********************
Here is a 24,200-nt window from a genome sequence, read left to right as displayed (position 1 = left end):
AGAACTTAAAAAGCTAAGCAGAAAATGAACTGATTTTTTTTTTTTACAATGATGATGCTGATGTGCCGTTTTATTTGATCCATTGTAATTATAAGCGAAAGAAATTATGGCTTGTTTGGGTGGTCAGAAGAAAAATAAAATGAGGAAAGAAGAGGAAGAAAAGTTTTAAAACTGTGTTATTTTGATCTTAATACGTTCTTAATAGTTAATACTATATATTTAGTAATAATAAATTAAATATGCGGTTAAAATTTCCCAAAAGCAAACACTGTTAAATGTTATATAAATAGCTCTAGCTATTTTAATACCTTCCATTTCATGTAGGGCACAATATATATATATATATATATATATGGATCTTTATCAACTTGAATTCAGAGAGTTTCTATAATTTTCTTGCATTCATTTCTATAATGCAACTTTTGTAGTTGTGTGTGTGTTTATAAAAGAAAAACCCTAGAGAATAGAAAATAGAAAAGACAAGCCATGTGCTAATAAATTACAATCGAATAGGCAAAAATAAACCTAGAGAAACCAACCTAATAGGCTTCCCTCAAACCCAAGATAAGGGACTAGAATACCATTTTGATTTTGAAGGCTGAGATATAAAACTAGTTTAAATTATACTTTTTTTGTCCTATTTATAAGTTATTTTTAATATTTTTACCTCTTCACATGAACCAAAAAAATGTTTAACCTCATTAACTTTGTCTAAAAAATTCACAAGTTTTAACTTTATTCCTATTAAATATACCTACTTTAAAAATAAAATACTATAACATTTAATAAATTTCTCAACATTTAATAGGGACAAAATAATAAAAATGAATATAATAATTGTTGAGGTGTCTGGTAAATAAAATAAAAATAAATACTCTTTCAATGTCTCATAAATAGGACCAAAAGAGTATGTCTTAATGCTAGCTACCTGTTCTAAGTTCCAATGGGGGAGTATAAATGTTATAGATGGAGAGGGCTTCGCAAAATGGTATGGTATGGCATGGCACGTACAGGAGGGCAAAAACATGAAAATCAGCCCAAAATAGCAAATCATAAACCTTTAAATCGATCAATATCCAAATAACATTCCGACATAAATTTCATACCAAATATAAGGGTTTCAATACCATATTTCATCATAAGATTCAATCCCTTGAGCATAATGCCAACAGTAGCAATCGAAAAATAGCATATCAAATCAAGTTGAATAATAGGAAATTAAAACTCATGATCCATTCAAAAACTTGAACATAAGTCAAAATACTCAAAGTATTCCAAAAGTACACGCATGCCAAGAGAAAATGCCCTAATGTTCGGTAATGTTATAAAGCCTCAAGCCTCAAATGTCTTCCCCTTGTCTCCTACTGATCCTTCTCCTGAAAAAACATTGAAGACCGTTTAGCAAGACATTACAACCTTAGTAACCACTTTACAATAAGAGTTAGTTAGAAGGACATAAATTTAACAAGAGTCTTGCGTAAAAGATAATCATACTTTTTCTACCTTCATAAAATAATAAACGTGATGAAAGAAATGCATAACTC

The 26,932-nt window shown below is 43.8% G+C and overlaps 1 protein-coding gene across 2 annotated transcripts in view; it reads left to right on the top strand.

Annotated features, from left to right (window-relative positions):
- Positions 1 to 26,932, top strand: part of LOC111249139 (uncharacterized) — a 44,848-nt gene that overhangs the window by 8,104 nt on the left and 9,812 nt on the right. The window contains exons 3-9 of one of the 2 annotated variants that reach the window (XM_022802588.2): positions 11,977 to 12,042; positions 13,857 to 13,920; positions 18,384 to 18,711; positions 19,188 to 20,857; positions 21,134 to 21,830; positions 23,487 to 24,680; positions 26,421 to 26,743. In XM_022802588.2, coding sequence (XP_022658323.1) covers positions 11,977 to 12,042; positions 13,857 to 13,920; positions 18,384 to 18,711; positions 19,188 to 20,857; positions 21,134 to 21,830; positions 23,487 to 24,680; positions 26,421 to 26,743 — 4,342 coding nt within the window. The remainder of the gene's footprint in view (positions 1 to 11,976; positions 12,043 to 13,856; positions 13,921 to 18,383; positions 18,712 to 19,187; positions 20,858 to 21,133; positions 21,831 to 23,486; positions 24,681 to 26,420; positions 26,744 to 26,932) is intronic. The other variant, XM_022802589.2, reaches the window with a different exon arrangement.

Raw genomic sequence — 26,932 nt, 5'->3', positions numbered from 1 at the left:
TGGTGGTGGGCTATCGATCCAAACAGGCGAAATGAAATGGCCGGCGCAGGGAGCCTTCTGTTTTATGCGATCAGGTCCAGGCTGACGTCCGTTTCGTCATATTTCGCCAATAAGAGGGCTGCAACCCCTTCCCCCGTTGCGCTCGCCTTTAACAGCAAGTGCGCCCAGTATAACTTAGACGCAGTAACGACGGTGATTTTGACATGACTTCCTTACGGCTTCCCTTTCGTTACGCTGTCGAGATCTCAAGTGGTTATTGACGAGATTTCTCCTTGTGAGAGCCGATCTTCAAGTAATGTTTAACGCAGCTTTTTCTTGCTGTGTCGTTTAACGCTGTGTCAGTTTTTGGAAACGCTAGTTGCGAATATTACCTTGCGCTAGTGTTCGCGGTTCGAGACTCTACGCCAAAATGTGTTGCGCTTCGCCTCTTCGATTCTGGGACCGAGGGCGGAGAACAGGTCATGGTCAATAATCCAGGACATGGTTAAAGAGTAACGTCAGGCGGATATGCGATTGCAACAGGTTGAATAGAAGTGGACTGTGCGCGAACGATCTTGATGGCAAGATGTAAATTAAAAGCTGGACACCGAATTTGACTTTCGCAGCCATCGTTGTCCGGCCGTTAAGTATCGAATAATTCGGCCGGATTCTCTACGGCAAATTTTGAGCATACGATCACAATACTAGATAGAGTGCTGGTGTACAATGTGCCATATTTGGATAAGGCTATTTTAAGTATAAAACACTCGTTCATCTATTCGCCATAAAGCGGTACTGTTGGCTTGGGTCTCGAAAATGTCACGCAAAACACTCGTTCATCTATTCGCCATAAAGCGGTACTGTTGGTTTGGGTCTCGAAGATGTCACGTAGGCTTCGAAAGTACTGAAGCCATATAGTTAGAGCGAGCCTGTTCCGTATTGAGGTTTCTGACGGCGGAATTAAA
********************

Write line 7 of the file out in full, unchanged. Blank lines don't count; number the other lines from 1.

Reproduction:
TGGTGGTGGGCTATCGATCCAAACAGGCGAAATGAAATGGCCGGCGCAGGGAGCCTTCTGTTTTATGCGATCAGGTCCAGGCTGACGTCCGTTTCGTCATATTTCGCCAATAAGAGGGCTGCAACCCCTTCCCCCGTTGCGCTCGCCTTTAACAGCAAGTGCGCCCAGTATAACTTAGACGCAGTAACGACGGTGATTTTGACATGACTTCCTTACGGCTTCCCTTTCGTTACGCTGTCGAGATCTCAAGTGGTTATTGACGAGATTTCTCCTTGTGAGAGCCGATCTTCAAGTAATGTTTAACGCAGCTTTTTCTTGCTGTGTCGTTTAACGCTGTGTCAGTTTTTGGAAACGCTAGTTGCGAATATTACCTTGCGCTAGTGTTCGCGGTTCGAGACTCTACGCCAAAATGTGTTGCGCTTCGCCTCTTCGATTCTGGGACCGAGGGCGGAGAACAGGTCATGGTCAATAATCCAGGACATGGTTAAAGAGTAACGTCAGGCGGATATGCGATTGCAACAGGTTGAATAGAAGTGGACTGTGCGCGAACGATCTTGATGGCAAGATGTAAATTAAAAGCTGGACACCGAATTTGACTTTCGCAGCCATCGTTGTCCGGCCGTTAAGTATCGAATAATTCGGCCGGATTCTCTACGGCAAATTTTGAGCATACGATCACAATACTAGATAGAGTGCTGGTGTACAATGTGCCATATTTGGATAAGGCTATTTTAAGTATAAAACACTCGTTCATCTATTCGCCATAAAGCGGTACTGTTGGCTTGGGTCTCGAAAATGTCACGCAAAACACTCGTTCATCTATTCGCCATAAAGCGGTACTGTTGGTTTGGGTCTCGAAGATGTCACGTAGGCTTCGAAAGTACTGAAGCCATATAGTTAGAGCGAGCCTGTTCCGTATTGAGGTTTCTGACGGCGGAATTAAA